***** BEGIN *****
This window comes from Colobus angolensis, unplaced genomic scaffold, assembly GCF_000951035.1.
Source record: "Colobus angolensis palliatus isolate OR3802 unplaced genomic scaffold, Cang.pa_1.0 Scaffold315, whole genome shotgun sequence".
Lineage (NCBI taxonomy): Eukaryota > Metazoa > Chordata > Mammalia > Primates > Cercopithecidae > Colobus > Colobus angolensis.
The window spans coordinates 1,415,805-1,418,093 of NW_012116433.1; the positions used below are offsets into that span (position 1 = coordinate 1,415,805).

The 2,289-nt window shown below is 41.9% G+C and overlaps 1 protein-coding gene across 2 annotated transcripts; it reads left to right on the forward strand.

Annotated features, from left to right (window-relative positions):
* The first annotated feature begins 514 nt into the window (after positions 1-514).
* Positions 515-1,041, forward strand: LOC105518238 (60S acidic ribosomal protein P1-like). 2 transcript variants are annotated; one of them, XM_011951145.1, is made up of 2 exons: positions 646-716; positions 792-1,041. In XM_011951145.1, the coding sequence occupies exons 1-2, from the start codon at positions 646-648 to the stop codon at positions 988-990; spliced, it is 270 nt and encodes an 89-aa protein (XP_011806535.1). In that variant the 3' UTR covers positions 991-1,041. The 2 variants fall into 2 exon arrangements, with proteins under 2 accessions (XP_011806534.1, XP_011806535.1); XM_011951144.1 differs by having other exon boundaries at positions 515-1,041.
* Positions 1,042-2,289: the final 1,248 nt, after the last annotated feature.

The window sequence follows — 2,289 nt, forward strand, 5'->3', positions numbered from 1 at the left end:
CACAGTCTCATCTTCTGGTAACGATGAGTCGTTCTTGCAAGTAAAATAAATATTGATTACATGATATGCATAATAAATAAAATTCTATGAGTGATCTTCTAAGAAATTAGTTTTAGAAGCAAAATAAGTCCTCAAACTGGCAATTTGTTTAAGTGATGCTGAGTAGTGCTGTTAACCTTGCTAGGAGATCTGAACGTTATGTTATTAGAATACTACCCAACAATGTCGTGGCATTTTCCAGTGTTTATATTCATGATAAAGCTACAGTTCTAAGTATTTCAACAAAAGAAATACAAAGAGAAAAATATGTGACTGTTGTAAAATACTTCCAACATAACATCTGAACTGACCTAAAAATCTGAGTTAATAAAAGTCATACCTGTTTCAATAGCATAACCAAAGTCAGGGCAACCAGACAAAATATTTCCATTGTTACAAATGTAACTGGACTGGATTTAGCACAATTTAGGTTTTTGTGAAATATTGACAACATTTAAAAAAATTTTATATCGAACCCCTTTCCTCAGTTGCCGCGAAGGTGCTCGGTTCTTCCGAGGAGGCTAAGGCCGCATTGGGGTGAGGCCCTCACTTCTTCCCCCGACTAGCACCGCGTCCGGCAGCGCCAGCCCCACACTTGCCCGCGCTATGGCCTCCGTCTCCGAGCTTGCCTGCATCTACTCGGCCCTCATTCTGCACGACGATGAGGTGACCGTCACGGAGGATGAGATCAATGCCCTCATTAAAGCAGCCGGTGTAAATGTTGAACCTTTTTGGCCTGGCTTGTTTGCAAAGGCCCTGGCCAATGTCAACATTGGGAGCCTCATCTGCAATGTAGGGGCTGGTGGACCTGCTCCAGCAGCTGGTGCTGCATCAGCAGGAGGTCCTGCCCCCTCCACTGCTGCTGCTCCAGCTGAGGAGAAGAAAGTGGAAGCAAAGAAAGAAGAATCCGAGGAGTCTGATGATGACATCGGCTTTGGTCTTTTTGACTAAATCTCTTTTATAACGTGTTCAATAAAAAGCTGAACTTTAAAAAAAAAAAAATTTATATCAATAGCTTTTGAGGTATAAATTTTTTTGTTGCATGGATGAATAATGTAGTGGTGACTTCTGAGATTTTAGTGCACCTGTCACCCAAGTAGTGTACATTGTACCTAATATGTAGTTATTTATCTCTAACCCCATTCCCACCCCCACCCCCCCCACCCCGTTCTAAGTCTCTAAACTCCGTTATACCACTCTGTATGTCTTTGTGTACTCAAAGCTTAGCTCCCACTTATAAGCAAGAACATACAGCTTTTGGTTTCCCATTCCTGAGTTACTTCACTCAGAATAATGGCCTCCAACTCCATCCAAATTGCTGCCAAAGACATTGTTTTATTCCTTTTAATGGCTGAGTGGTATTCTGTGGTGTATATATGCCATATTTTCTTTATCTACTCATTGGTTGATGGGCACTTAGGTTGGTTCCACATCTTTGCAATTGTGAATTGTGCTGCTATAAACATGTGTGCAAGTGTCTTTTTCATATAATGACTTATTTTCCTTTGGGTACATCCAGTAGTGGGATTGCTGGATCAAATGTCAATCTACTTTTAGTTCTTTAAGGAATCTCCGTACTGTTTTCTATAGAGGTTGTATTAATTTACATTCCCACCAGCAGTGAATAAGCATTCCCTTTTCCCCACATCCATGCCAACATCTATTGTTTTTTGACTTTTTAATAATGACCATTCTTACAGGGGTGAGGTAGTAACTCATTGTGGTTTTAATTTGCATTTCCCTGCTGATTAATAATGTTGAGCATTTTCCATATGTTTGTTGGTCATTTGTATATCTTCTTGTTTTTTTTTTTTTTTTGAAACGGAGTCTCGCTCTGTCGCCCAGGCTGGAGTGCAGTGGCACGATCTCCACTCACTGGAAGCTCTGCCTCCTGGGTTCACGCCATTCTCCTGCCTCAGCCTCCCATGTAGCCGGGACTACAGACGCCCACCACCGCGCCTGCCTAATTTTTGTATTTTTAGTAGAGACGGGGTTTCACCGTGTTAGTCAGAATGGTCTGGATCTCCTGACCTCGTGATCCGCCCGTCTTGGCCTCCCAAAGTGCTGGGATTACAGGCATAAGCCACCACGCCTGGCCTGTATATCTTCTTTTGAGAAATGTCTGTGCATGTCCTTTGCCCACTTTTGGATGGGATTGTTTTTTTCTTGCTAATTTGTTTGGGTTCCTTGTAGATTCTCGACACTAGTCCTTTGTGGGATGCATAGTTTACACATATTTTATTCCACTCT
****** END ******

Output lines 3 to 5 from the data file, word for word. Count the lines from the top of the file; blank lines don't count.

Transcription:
Lineage (NCBI taxonomy): Eukaryota > Metazoa > Chordata > Mammalia > Primates > Cercopithecidae > Colobus > Colobus angolensis.
The window spans coordinates 1,415,805-1,418,093 of NW_012116433.1; the positions used below are offsets into that span (position 1 = coordinate 1,415,805).

The 2,289-nt window shown below is 41.9% G+C and overlaps 1 protein-coding gene across 2 annotated transcripts; it reads left to right on the forward strand.